Pope Benedict wins over German Muslims in first meeting since Regensburg speech
Pope Benedict told German Muslims in Berlin on Friday they can expect cooperation and support from Roman Catholics as long as they respect Germany’s constitution and the limits it sets on pluralism. Meeting representatives of the country’s four million Muslims, he said the constitution drawn up in post-war West Germany was solid enough to adapt to a pluralistic society in a globalised world and make room for new religions as well.
It sounded like the Bavarian-born pontiff was making a veiled reference to a debate in Germany over the past year over Muslim integration in Germany and whether Muslims wanted sharia here, an issue discussed mostly on the conservative end of the political spectrum. Chancellor Angela Merkel warned Muslims last year that Islamic law had no place in Germany. “What applies here is the constitution, not sharia,” she declared. When he took office in March, Interior Minister Hans-Peter Friedrich said the idea that “Islam belongs to Germany” — first mentioned by President Christian Wulff last year — “is not substantiated by history at any point.” A recent book “Richter ohne Gesetz” (Judges without Law) argues that Muslims are setting up a “parallel legal system” that is undermining German justice.
Muslim leaders didn’t hear it that way. They praised the pope for confirming through the meeting that Islam was now a part of German society and pointing towards new and expanded cooperation between Catholics and Muslims. But they said their loyalty to the constitution, a main point in his speech, was never in question. “As Muslims in Germany, we have always said that we see the German constitution as a good basis for peaceful life together,” Bekir Alboga, head of interreligious dialogue for the Turkish mosque association DITIB, told Reuters after meeting the pope.
“He was stressing that the constitution guarantees religious freedom and this applies to all,” said Mouhanad Khorchide, professor of Islamic studies at Münster University. “The Muslims who say they want sharia here are a very small minority and nobody takes them seriously. That is not our concern. ”
Alboga said the pope’s short address also represented a change from his controversial 2006 speech in Regensburg, where his use of a medieval emperor’s quote about Islam being violent and irrational sparked heated protests across the Muslim world. “The pope has now chosen a new approach in his meeting with Muslims,” he said. “I think one must look to the future and see where the possibilities for good cooperation are.”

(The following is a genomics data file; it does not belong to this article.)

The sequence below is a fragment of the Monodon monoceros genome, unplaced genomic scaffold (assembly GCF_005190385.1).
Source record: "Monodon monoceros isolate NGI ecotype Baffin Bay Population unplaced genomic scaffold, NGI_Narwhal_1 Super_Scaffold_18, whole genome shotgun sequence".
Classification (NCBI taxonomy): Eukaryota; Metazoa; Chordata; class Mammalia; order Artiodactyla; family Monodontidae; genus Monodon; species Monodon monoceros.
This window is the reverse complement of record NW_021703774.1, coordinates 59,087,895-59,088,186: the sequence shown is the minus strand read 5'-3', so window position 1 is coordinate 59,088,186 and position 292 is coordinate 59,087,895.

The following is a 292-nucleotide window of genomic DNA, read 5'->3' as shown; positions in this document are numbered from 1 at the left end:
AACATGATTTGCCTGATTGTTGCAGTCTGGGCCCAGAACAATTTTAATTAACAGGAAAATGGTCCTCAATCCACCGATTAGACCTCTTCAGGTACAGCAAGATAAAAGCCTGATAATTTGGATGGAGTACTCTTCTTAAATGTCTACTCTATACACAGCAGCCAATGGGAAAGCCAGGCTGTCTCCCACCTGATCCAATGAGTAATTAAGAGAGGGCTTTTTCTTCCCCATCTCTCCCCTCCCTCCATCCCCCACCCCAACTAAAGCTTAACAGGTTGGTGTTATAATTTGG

Here is how Benedict presented his ideas about the constitution:
Many Muslims attribute great importance to the religious dimension of life. At times this is thought provocative in a society that tends to marginalize religion or at most to assign it a place among the individual’s personal choices.
The Catholic Church firmly advocates that due recognition be given to the public dimension of religious adherence. In an overwhelmingly pluralist society, this demand is not unimportant. Care must be taken to guarantee that others are always treated with respect. Mutual respect grows only on the basis of agreement on certain inalienable values that are proper to human nature, in particular the inviolable dignity of every single person.Such agreement does not limit the expression of individual religions; on the contrary, it allows each person to bear witness explicitly to what he believes, not avoiding comparison with others.
In Germany – as in many other countries, not only Western ones – this common frame of reference is articulated by the Constitution, whose juridical content is binding on every citizen, whether he belongs to a faith community or not.
Aiman Mazyek, chairman of the Central Council of Muslims in Germany, told reporters after the meeting: “My impression was that the pope wants to launch a new era of dialogue with Muslims. He made it clear that what Christians and Muslims have in common is greater than what separates us. Our mission now as Catholics, as Muslims is to give new stimulus to inter-faith dialogue in Germany, our country.”
During the meeting, Professor Khorchide delivered the Muslim address to the pope. He noted that the Vatican had founded a Catholic-Muslim Forum in 2008 with signatories of the Common Word manifesto on dialogue between the world’s two largest religions. “The Catholic-Muslim Forum, launched in 2008, stresses love of God and of one’s fellows as the central binding link between Islam and Christianity,” he said. “Expressed in Christian terms as love, and in Islamic terms as mercy, God therefore reveals Himself in love and mercy experienced and lived here and now in this world.” After quoting the Evangelist John and the Prophet Mohammed, he said to Benedict: “I wish to see Muslims and Christians growing in mutual understanding and in God’s love and mercy, and I would like to wish to you, Your Holiness, God’s blessing on this path.”